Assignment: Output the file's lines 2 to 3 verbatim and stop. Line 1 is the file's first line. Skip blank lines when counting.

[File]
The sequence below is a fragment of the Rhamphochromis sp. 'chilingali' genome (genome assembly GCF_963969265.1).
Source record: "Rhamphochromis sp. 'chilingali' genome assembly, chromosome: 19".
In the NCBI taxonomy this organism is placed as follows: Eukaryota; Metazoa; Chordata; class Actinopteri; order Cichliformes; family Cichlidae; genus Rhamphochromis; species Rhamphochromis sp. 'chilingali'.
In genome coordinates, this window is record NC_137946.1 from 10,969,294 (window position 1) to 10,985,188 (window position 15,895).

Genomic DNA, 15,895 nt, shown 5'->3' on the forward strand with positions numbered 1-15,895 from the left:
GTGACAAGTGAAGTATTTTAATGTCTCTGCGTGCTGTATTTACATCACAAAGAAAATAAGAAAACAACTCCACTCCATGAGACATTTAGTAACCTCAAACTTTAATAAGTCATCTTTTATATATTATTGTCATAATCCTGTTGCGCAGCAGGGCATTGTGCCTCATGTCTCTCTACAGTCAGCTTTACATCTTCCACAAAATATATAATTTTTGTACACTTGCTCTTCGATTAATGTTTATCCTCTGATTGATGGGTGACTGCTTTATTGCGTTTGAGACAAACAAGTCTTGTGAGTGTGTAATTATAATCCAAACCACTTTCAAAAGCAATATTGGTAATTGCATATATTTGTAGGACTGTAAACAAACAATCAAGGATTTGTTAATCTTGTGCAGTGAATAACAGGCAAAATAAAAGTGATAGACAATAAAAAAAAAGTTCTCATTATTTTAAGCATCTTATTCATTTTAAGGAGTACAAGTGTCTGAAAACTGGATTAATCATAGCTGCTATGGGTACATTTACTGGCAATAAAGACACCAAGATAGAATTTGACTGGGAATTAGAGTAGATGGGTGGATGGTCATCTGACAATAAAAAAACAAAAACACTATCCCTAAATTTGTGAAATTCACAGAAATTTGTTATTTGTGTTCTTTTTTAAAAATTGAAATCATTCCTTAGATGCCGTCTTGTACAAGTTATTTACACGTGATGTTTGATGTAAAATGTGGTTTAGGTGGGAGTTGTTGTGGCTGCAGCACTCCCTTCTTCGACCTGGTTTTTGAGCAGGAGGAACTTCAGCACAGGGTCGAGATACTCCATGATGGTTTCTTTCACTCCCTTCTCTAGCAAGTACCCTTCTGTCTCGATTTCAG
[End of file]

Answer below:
Source record: "Rhamphochromis sp. 'chilingali' genome assembly, chromosome: 19".
In the NCBI taxonomy this organism is placed as follows: Eukaryota; Metazoa; Chordata; class Actinopteri; order Cichliformes; family Cichlidae; genus Rhamphochromis; species Rhamphochromis sp. 'chilingali'.